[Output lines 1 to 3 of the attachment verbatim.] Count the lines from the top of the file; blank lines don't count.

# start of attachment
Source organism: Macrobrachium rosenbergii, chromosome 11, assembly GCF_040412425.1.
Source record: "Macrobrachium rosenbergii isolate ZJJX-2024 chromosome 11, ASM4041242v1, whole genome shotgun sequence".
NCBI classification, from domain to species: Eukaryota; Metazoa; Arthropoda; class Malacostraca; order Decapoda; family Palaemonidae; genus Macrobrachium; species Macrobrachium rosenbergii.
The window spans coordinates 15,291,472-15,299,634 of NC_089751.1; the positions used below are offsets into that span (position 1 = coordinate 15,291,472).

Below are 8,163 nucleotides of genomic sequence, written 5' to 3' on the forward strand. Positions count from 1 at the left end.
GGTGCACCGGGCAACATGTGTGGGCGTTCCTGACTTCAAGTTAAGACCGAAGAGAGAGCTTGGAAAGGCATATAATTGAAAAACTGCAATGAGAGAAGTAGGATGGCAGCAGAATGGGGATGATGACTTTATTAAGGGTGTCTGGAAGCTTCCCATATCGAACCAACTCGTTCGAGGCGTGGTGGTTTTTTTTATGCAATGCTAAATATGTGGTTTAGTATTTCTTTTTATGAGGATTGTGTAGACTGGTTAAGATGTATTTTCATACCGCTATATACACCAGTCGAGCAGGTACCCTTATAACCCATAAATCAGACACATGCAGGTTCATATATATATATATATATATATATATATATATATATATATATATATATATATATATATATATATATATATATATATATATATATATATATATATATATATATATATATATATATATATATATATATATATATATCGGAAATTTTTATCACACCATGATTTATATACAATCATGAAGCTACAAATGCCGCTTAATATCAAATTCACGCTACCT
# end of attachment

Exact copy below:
Source organism: Macrobrachium rosenbergii, chromosome 11, assembly GCF_040412425.1.
Source record: "Macrobrachium rosenbergii isolate ZJJX-2024 chromosome 11, ASM4041242v1, whole genome shotgun sequence".
NCBI classification, from domain to species: Eukaryota; Metazoa; Arthropoda; class Malacostraca; order Decapoda; family Palaemonidae; genus Macrobrachium; species Macrobrachium rosenbergii.